Native American people traded obsidian throughout North America. Each volcano and in some cases each volcanic eruption produces a distinguishable type of obsidian, making it possible for archaeologists to trace the origins of a particular artifact. Similar tracing techniques have allowed obsidian to be identified in Greece also as coming from either Melos, Nisyros or Yiali, islands in the Aegean Sea. Obsidian cores and blades were traded great distances inland from the coast. Milos (formerly Melos, and before the Athenian genocide Malos) is a volcanic island in the Aegean Sea. ... Nisyros (Greek: Νίσυρος; also transliterated Nissiros; see also List of traditional Greek place names) is a volcanic Greek island located in the Aegean Sea. ... Gyali (Greek Γυαλί glass, also spelled Yiali or Yali) is a volcanic Greek island in the Dodecanese, located halfway between the south coast of Kos (Kardamena) and Nisyros. ... Look up Aegean Sea in Wiktionary, the free dictionary. ...


Obsidian was also used on Rapa Nui (Easter island) for edged tools such as Mataia and the pupils of the eyes of their Moai (statues). Easter Island and its location Easter Island (Polynesian: Rapa Nui (Great Rapa), Spanish: Isla de Pascua) is an island in the south Pacific Ocean belonging to Chile. ... Ahu Tongariki, restored in the 1990s Moai are monolithic stone figures on Rapa Nui / Easter Island, Chile. ...


Modern archaeologists have developed a dating system Obsidian hydration dating to calculate the age of Obsidian artifacts. Archaeology or sometimes in American English archeology (from the Greek words αρχαίος = ancient and λόγος = word/speech) is the study of human cultures through the recovery, documentation and analysis of material remains, including architecture, artefacts, biofacts, human remains, and landscapes. ... Obsidian hydration dating is a geochemical method of determining age in either absolute or relative terms of an artifact made of obsidian. ...


Current use

Pig carved in snowflake obsidian, 10 centimeters (4 in) long. The "snowflakes" are spherulites.

Obsidian is used in cardiac surgery, as well-crafted obsidian blades have a cutting edge many times sharper than high-quality steel surgical scalpels, with the edge of the blade being only about 3 nm wide [2]. Even the sharpest metal knife has a jagged, irregular blade when viewed under a strong enough microscope. When examined under an electron microscope an obsidian blade is still smooth and even. One study found that obsidian produced narrower scars, fewer inflammatory cells, and less granulation tissue in a group of rats.[3] Scan of a pig carved in snowflake obsidian. ... Scan of a pig carved in snowflake obsidian. ... Cardiac surgery is surgery on the heart, typically to treat complications of ischemic heart disease (e. ... For other uses, see Scalpel (disambiguation). ... Granulation tissue is the perfused, fibrous connective tissue that replaces a fibrin clot in healing wounds. ...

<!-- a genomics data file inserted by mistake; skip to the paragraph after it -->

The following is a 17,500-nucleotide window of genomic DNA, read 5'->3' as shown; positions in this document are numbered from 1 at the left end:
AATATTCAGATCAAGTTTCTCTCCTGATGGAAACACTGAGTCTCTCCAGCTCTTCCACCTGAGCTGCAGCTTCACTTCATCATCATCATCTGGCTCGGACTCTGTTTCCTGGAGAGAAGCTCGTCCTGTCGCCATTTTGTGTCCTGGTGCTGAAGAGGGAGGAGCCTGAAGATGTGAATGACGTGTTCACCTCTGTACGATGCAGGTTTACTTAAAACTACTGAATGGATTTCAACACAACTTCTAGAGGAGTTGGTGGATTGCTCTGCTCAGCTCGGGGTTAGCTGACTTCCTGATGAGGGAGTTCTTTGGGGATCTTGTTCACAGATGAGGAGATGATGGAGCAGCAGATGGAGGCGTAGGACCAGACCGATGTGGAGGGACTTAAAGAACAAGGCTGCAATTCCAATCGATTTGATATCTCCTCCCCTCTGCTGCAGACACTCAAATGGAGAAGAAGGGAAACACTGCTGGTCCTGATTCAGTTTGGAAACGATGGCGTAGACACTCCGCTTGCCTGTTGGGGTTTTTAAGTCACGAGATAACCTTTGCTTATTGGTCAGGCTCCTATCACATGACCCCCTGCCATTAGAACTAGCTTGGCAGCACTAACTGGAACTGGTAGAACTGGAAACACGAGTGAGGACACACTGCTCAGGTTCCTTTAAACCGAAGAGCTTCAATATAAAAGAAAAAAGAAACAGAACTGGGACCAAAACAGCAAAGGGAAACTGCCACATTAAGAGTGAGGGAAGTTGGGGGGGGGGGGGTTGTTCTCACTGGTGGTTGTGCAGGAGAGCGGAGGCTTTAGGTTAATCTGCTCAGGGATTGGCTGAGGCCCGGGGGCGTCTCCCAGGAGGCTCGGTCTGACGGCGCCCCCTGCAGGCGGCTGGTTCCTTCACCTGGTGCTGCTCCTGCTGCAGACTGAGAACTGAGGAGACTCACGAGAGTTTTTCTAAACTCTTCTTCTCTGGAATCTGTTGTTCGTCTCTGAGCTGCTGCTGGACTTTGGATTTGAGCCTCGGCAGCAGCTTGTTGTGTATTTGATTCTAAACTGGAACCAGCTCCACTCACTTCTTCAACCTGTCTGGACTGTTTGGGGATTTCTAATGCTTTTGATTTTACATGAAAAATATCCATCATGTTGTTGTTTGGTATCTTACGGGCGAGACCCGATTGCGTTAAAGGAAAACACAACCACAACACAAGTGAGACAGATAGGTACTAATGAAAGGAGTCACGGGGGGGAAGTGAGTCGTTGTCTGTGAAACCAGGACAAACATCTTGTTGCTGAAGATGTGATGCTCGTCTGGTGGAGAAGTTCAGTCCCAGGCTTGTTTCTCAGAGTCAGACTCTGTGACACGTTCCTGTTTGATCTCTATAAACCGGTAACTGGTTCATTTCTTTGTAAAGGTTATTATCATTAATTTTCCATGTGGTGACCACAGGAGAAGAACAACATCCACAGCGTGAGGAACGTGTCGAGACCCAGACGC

Obsidian is also used for ornamental purposes and as a gemstone, for it possesses the peculiar property of presenting a different appearance according to the manner in which it is cut. When cut in one direction it is a beautiful jet black; when cut across another direction it is glistening gray. "Apache tears" are small rounded obsidian nuggets embedded within a grayish-white perlite matrix. For other uses, see Gemstone (disambiguation). ... Apache tears are a kind of nodular obsidian (volcanic black glass). ... Expanded Perlite Perlite is an amorphous volcanic glass that has a relatively high water content. ...


See also

Top stone is obsidian, below that is pumice and in lower right hand is rhyolite (light color) Obsidian is a type of naturally occurring glass, produced from volcanoes when the right kind of lava cools rapidly, e. ... Hyaloclastite is a hydrated tuff-like breccia rich on black volcanic glass, formed during volcanic eruptions under water or under ice. ... Tachylyte is a vitreous form of basaltic obsidian (volcanic glass). ... Basalt Basalt is an extrusive igneous rock, sometimes porphyritic, and is often both fine-grained and dense. ... Obsidian was an important part of the material culture of Pre-Columbian Mesoamerica. ... A flintknapper is an individual who shapes flint or other stone through the process of knapping or lithic reduction no shit sherlock, to manufacture stone tools, strikers for flintlock firearms, or to produce flat-faced stones for building or facing walls. ... Obsidian hydration dating is a geochemical method of determining age in either absolute or relative terms of an artifact made of obsidian. ...

References

  1. ^ http://www.em.gov.bc.ca/mining/GeolSurv/MetallicMinerals/MineralDepositProfiles/profiles/r12.htm
  2. ^ Buck B.A. 1982. Ancient technology in contemporary surgery. The Western Journal of Medicine, 136, 265-269
  3. ^ Comparison of obsidian and surgical steel scalpel Retrieved on 06-01-07

External links


  Results from FactBites:
 
OBSIDIAN (Volcanic Silica Glass) (373 words)
Obsidian has been used by ancient people as a cutting tool, for weapons, and for ceremonial purposes and is sometimes found by archaeologists in excavations.
Obsidian can contain small bubbles of air that are aligned along layers created as the molten rock was flowing just before being cooled.
The piezoelectric and optical properties in quartz are thus absent in obsidian.
USGS Photo Glossary: Obsidian (202 words)
Obsidian is often formed in rhyolite lava flows where the lava cools so fast that crystals do not have time to grow.
The colors in obsidian result from the oxidation state of the chemical elements within the tiny minerals that are finely dispersed in the glass.
Some obsidian is banded, a consequence of oxidation on a flow surface being folded into the lava as it continues to move.
  More results at FactBites »